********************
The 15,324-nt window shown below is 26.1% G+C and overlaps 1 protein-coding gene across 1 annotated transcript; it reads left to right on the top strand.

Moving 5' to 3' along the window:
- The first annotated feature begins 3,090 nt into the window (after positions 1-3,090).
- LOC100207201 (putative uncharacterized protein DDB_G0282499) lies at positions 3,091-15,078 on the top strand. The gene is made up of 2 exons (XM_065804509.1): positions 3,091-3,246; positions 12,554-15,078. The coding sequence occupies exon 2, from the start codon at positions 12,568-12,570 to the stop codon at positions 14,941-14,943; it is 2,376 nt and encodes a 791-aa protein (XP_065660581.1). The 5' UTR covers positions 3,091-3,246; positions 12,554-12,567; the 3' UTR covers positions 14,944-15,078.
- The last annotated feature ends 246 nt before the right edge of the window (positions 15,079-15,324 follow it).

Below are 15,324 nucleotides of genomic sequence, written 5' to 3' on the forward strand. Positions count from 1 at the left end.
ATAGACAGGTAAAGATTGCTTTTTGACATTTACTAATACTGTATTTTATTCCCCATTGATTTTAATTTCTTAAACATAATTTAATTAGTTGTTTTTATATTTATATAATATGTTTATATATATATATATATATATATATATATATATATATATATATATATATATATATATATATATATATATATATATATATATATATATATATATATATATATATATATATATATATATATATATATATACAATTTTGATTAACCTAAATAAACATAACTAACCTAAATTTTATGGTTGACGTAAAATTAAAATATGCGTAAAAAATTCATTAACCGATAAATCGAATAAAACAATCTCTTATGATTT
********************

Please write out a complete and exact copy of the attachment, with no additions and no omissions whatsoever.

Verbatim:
The 15,324-nt window shown below is 26.1% G+C and overlaps 1 protein-coding gene across 1 annotated transcript; it reads left to right on the top strand.

Moving 5' to 3' along the window:
- The first annotated feature begins 3,090 nt into the window (after positions 1-3,090).
- LOC100207201 (putative uncharacterized protein DDB_G0282499) lies at positions 3,091-15,078 on the top strand. The gene is made up of 2 exons (XM_065804509.1): positions 3,091-3,246; positions 12,554-15,078. The coding sequence occupies exon 2, from the start codon at positions 12,568-12,570 to the stop codon at positions 14,941-14,943; it is 2,376 nt and encodes a 791-aa protein (XP_065660581.1). The 5' UTR covers positions 3,091-3,246; positions 12,554-12,567; the 3' UTR covers positions 14,944-15,078.
- The last annotated feature ends 246 nt before the right edge of the window (positions 15,079-15,324 follow it).

Below are 15,324 nucleotides of genomic sequence, written 5' to 3' on the forward strand. Positions count from 1 at the left end.
ATAGACAGGTAAAGATTGCTTTTTGACATTTACTAATACTGTATTTTATTCCCCATTGATTTTAATTTCTTAAACATAATTTAATTAGTTGTTTTTATATTTATATAATATGTTTATATATATATATATATATATATATATATATATATATATATATATATATATATATATATATATATATATATATATATATATATATATATATATATATATATATATATATATATATATATATATATATACAATTTTGATTAACCTAAATAAACATAACTAACCTAAATTTTATGGTTGACGTAAAATTAAAATATGCGTAAAAAATTCATTAACCGATAAATCGAATAAAACAATCTCTTATGATTT